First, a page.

FREEMAN (on camera): And, Erin, it's really hard to overstate the importance of Luzerne. Obviously, it flipped from Obama to Trump in 2016. But then in 2020, that margin got smaller and then in 2022, during the Pennsylvania Senate race between Dr. Oz and Senator John Fetterman, Republican/Democrat, that margin got even smaller.

So you can bet that we're going to be watching this county come 2024 -- Erin.

BURNETT: Yeah, fascinating conversations you have with those voters.

Danny, thank you.

And next, we're going to take you into the trenches on the front lines in Ukraine. Russian soldiers are close enough to see. Te threat of being attacked, obviously, never ends.


BEN WEDEMAN, CNN SENIOR INTERNATIONAL CORRESPONDENT: The soldiers say there's a drone flying over in the area, which they tell us occasionally drop grenades on their trenches.


BURNETT: Plus tonight, we have exclusive access to one of America's most advanced nuclear submarines. This submarine is on high alert specifically for threats from China, and this story you'll see first here "Outfront".


BURNETT: Tonight, a Putin defector, an elite high-ranking Russian security officer, has escaped Russia and is now speaking out. He is sharing his story with a reporter, who I'm going to speak to in just a moment, about everything from Putin's health to his paranoia, and we're going to get to all of that shortly. It comes though as Russia's private army is now desperately recruiting soldiers. Heavy battles are raging in eastern Ukraine. This is a video of the Wagner Chief Yevgeny Prigozhin personally interviewing recruits at a call center. And Ben Wedeman is "Outfront" tonight on the front lines in eastern Ukraine in the trenches by the Russian lines, and the story you'll see first here "Outfront". WEDEMAN: In the trenches, the deeper you dig, the better. The front lines in the open plains of eastern Ukraine are a zigzag of earthworks. In this area, positions have been static for a while. Oleksi from the 1st Tank Brigade has been here for six months.


OLEKSI, 1ST TANK BRIGADE, UKRAINIAN ARMY (TRANSLATED): Sometimes it's quiet, he says, and sometimes it's loud. Sometimes they, the Russians, try to break through. So far they haven't succeeded.


WEDEMAN: OK. We might want to get down.


OK. We are told that Russian lines are just one kilometer. From here we're hearing occasional shelling, but nothing coming on this position yet.

This soldier, also named Oleksi (ph), peers through binoculars across no man's land, but only briefly to avoid drawing sniper fire.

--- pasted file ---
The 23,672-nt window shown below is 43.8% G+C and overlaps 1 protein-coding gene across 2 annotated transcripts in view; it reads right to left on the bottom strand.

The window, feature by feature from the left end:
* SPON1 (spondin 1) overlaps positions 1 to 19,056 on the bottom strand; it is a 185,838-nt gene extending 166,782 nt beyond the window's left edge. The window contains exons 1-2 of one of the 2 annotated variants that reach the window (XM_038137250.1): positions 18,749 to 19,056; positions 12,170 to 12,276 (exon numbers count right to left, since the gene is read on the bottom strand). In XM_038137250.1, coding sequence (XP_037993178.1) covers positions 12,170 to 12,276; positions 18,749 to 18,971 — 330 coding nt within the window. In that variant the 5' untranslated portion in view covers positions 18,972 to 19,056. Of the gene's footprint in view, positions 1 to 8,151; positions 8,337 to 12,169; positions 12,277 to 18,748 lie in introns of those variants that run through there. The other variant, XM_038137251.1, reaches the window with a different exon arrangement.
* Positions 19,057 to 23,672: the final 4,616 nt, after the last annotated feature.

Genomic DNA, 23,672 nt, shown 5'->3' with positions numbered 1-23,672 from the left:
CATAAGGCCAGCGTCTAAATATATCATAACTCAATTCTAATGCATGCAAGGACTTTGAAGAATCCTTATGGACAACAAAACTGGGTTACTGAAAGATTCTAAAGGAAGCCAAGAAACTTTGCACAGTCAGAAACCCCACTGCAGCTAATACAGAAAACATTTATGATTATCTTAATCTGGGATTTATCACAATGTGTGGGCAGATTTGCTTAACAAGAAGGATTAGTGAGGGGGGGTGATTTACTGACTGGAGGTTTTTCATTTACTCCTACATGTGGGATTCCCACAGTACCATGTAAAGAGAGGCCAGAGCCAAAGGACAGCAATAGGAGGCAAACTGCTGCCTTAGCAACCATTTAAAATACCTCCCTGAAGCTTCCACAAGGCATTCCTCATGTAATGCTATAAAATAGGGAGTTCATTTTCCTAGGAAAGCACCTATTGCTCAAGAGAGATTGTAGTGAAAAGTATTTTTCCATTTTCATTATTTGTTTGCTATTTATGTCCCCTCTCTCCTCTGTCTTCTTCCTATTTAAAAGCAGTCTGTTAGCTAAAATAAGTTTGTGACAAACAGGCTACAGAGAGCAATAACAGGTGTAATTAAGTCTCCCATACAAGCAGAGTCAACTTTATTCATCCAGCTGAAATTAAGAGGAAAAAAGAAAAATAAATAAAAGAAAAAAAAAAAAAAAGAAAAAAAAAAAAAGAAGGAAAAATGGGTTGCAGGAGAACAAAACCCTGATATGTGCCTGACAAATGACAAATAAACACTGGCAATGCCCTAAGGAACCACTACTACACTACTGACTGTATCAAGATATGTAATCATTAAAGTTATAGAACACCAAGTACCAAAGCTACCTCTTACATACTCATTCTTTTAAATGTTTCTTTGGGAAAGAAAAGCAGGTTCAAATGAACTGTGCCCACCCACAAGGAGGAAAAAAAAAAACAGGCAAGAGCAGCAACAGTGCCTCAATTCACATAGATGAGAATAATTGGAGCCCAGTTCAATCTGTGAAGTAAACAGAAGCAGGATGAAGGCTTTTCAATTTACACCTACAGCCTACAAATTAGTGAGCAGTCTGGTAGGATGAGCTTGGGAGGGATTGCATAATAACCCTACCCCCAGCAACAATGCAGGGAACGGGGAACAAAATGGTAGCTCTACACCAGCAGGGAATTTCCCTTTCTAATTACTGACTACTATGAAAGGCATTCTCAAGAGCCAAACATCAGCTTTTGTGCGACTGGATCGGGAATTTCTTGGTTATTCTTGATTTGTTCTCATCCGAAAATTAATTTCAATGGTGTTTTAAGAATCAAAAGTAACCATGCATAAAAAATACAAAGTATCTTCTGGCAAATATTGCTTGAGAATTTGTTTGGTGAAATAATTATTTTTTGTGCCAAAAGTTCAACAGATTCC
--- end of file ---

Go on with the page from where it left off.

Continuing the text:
OLEKSI: To be honest, at first I was scared, he says, but humans can get used to everything.


WEDEMAN: They're yet to get used to one threat hovering overhead.

All right. We've now taken cover because the soldiers say there is a drone flying over in the area which they tell us occasionally dropped grenades on their trenches. But, not this time. To the rear, Sergeant Oleg checks that his Soviet-era T-64 tanks are in good working order.


SQT. OLEG, 1ST TANK BRIGADE, UKRAINIAN ARMY (TRANSLATED): It's like an old car, easy to repair, Oleg tells me. With new cars, you have to take them to the mechanic. These are like a simple tractor.


WEDEMAN: But, these tractors may soon be replaced by newer models. He says some of his comrades are in Poland being trained to use German- made Leopard tanks. Spring has arrived in these parts, and with it growing anticipation of a Ukrainian offensive. New more modern weapons than these old hoax could make all the difference.

Back in the trenches, all is quiet, but as we leave, a drone appears above us. Then our ride out arrives.



WEDEMAN: Then artillery, no time to waste.

The Ukrainians are understandably tight lipped about when they're going to launch their spring offensive. The defense minister recently said it could be in April or June. It all depends upon when the new weapons, particularly tanks, are in place, and their crews are fully trained. And that at the moment is still a work in progress. Erin.

BURNETT: Thanks so much, Ben. And "Outfront" now, Ilia Rozhdestvenskii, Reporter for the Dossier Group which is run by Mikhail Khodorkovsky, a Russian opposition leader. And Ilia, you spoke with an officer who fled Russia's Federal Guard Service right in the middle of a foreign trip. So, he is with Putin in Kazakhstan last October. These are pictures from that very trip. And then, he escapes. I mean, it's an incredible story. What did he tell you about how he managed to do it?

ILIA ROZHDESTVENSKII, REPORTER, DOSSIER CENTER WHICH INVESTIGATES RUSSIAN OFFICIALS, & REPORTER WHO INTERVIEWED RUSSIAN DEFECTOR: So, he had this business trip to Kazakhstan with Vladimir Putin in October. And on the last day of this trip, he decided that the time - that's the right time, that he told his colleagues that, firstly, that he had some problems with his stomach, and he needed to stay a little bit more in his room in hotel. After that, he told them that probably he would spend a few hours searching for shops, trying to buy something memorable from the street.